The Department of Corrections took some heat recently over a new victim intervention program it has been using in domestic violence cases, while defenders of the plan insist it’s a necessary tool for minimizing harm.
The plan involves victims and their abusers meeting to discuss the risks of moving back in to the same home, or having some greater level of contact, upon the victim's request.
Deputy City Attorney Ben Halverson, who prosecutes domestic violence cases for Billings, told lawmakers on the Law and Justice Interim Committee during a recent meeting that he was ready to help formulate a better plan than the intervention tool being used.
In a call after the hearing, Halverson said the intervention could re-traumatize victims by having them relive their abuse in the same room as their abuser.
“It just kind of puts domestic violence back behind closed doors, and it enables abusers,” Halverson said.
Sen. Jen Gross, D-Billings, questioned whether it was a conflict of interest for the department to tend to both offenders and their victims, asking whether "the DOC’s primary obligation (was) to successfully rehabilitate offenders and get them back into the community, or is it the victim’s safety?"
Gallatin County Sheriff Brian Gootkin told Corrections director, Reginald Michael, to “stay in your lane.”
“Take care of the offenders and lower your recidivism rate," he said. "Allow the county attorneys to deal with the victims and help them.”
In a call after the hearing, Deputy Director Cynthia Wolken said the intervention is narrowly tailored for high-risk domestic violence cases and is used as a last resort to avoid a fatality.
“I don’t think we in clear conscience could look at a situation and know a victim is going to be in a potentially dangerous situation and do nothing to mitigate that risk,” Wolken said.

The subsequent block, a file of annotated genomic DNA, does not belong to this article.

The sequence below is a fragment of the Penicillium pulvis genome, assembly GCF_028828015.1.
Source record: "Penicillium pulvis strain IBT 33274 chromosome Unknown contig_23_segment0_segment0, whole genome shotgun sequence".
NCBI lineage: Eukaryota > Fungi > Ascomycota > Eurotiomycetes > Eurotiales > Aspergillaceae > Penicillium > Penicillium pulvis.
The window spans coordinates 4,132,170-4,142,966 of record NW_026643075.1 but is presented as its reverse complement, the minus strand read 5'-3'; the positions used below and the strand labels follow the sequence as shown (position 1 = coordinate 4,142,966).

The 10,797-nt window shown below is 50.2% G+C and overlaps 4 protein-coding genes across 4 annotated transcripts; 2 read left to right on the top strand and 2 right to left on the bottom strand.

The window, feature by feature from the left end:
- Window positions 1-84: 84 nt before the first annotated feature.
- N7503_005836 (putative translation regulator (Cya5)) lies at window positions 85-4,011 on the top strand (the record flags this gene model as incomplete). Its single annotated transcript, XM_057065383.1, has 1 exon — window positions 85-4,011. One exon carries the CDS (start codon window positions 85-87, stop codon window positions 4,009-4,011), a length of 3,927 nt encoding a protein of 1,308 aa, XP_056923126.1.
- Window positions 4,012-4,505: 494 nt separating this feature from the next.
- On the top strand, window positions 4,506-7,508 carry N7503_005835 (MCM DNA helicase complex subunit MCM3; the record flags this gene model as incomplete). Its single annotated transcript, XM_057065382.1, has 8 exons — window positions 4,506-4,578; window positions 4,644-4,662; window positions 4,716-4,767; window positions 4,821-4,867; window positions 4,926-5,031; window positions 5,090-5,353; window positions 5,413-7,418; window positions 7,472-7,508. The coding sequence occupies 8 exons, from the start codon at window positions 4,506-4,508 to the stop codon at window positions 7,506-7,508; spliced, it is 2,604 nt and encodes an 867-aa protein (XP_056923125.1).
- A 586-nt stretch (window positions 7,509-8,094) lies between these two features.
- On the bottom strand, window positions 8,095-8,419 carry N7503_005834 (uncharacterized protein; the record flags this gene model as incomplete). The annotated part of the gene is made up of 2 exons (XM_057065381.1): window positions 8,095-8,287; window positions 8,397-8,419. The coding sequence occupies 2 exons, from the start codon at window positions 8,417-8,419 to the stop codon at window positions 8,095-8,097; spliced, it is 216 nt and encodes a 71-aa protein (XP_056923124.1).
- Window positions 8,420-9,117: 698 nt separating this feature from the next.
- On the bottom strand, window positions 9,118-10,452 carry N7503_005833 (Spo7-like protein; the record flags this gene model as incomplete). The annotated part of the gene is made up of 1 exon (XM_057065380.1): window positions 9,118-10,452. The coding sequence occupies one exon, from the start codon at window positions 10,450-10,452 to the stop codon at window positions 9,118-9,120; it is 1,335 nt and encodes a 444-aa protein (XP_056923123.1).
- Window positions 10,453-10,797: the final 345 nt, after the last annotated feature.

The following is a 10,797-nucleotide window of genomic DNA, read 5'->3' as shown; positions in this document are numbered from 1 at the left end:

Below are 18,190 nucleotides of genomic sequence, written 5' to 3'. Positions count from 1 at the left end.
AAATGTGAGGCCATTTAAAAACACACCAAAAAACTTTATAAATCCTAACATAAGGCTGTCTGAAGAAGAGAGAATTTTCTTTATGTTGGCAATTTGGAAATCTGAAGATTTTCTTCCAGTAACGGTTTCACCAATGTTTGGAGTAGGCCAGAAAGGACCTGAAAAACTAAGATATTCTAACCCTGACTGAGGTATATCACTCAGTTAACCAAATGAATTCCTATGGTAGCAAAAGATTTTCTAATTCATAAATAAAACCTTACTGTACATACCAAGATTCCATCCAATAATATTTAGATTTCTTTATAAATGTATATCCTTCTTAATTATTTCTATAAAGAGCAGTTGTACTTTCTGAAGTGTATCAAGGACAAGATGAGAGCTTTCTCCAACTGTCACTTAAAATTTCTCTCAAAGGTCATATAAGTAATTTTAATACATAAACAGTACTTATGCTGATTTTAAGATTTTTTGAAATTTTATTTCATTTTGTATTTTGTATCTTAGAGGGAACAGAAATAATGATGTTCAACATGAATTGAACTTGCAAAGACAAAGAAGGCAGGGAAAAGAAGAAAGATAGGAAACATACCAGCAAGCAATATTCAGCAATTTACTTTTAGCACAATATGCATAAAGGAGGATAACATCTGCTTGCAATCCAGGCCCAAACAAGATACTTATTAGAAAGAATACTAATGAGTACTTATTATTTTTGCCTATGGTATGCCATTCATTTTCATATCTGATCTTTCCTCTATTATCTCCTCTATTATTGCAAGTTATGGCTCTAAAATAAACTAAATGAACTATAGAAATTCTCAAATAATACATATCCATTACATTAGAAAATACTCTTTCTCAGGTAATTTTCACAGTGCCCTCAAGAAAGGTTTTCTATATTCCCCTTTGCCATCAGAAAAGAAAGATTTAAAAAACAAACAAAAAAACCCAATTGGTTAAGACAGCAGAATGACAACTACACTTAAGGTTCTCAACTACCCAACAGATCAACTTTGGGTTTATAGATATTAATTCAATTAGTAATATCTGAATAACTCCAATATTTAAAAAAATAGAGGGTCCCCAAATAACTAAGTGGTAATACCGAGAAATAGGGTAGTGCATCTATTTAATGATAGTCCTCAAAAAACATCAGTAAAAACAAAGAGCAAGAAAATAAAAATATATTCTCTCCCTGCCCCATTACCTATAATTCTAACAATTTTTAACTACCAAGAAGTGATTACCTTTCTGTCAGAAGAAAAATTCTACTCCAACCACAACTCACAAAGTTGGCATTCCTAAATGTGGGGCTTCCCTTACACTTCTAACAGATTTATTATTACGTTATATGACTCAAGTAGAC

The Department’s victim liaisons use the intervention in cases where a judge has not laid out any requirements for contact between the victim and the offender, and has not barred the two from having contact, Rogers said.
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“If the court doesn’t specifically restrict it, we can’t stop it from happening,” Michael said.
So far, the department has used the intervention six times, beginning in 2018, Rogers said.
“Typically (we) meet with victims beforehand, do a lethality assessment, explain the risks, judge whether they actually want to follow through or feel coerced,” Rogers said. “(We) give education on domestic violence, talk about the wheel of violence.”
The victim creates a safety plan in case of subsequent violence, Roger said, but that’s done without the offender present to keep the plan confidential.
The victim selects who attends the intervention meeting, Rogers said. So far, that has included employers for both the victim and defendant, the defendant’s probation or parole officer, and victim advocates from private organizations, prosecutors’ offices and the Department of Corrections.
Rogers said that in the six interventions the department has done, two have seen subsequent prosecutions for partner or family member assault.
Rogers said the intervention is not expected to end violence but to reduce its severity. In the two cases that saw subsequent charges after the intervention, Rogers said both were based on instances that involved threats or fear of harm but no physical violence.
Rogers said often the victims who say they want to live with the abusers again have young children in the home.
Wolken said she’d rather defend this program than answer questions on a Domestic Violence Fatality Review Commission panel about why they didn’t do anything to intervene.
“Again, we would be remiss if we did nothing,” Wolken said. “Because that’s the only alternative, really.”
There were 43 intimate partner homicides in 2015 and 2016, the most recent years for which data was publicly available.